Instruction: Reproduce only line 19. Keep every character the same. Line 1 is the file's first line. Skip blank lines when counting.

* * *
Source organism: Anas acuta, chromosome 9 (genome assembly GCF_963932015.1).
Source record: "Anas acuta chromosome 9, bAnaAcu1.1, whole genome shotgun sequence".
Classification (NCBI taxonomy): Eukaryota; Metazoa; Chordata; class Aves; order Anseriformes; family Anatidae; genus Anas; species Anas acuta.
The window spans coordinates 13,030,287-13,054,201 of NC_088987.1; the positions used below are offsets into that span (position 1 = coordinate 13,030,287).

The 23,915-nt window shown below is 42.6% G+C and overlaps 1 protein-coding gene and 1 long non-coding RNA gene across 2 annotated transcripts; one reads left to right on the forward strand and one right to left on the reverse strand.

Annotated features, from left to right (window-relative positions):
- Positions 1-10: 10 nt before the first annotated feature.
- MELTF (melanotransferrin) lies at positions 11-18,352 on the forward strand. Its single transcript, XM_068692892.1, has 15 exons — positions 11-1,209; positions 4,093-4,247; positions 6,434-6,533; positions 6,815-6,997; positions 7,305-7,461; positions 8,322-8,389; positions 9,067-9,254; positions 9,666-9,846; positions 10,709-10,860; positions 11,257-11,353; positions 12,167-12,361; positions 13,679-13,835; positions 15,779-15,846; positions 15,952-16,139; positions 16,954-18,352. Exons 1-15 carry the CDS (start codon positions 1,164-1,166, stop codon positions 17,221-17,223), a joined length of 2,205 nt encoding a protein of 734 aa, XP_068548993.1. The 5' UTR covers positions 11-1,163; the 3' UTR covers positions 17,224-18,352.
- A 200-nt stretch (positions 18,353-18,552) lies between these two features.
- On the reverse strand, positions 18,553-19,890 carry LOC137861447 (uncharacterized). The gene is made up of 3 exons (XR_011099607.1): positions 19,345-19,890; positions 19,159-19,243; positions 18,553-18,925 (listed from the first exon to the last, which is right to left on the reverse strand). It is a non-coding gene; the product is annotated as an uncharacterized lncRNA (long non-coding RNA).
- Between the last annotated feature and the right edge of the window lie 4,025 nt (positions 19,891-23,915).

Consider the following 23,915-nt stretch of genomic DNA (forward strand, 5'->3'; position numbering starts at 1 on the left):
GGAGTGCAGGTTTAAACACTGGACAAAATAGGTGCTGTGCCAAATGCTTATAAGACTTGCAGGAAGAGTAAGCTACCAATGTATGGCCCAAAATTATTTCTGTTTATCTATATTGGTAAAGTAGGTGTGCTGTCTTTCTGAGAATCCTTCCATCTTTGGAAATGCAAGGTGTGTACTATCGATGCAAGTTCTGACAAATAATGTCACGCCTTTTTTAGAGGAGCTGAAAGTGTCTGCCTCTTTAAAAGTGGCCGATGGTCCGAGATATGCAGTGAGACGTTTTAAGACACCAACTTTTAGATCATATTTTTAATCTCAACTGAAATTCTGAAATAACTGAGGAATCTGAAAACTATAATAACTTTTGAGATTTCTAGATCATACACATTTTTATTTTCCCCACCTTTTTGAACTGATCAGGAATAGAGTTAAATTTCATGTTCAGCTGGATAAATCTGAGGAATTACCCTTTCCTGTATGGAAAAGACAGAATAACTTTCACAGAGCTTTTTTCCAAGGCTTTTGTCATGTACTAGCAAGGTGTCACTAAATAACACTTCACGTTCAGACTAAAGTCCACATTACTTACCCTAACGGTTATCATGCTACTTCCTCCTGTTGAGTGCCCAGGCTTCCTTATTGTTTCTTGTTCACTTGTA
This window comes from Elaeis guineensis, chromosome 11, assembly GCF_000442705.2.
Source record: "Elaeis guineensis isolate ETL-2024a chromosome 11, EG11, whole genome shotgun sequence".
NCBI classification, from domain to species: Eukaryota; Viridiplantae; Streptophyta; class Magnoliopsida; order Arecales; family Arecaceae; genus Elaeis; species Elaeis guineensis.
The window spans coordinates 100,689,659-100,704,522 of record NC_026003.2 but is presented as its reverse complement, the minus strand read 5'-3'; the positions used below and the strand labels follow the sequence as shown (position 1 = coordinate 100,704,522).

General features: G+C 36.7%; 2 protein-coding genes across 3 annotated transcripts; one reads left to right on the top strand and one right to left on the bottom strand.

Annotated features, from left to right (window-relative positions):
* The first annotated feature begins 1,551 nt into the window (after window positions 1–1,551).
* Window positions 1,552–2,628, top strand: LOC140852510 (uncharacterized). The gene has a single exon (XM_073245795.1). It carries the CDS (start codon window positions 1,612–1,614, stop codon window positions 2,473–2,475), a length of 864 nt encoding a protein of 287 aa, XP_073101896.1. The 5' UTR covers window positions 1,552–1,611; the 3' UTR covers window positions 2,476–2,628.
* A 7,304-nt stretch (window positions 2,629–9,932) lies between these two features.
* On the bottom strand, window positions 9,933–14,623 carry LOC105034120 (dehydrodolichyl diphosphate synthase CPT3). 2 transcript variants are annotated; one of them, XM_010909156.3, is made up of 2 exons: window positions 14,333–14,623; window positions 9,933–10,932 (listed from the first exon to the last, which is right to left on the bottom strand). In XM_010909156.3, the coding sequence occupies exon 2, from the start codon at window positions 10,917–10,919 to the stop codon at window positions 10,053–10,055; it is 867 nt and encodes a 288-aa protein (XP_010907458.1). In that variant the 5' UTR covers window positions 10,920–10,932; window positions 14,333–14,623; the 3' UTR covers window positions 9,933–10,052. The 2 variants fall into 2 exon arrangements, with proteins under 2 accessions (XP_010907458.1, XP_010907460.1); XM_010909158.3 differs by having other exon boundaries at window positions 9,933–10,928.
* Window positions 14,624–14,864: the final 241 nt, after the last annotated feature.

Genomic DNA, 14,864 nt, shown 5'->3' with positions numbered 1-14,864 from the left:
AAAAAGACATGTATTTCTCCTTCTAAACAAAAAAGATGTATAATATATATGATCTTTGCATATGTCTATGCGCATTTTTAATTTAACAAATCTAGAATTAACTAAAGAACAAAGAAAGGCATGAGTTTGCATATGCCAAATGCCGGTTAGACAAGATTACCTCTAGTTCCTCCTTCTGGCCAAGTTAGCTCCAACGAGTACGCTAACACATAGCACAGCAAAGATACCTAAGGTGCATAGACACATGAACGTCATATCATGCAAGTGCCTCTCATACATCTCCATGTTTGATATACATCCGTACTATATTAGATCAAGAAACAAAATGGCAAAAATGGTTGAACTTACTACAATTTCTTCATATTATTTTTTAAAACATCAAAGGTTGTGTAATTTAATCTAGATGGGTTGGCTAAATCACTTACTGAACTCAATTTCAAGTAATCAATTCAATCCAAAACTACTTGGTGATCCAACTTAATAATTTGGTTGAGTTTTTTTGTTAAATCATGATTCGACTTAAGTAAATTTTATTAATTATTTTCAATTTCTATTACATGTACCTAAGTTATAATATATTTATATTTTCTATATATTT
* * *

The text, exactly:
Annotated features, from left to right (window-relative positions):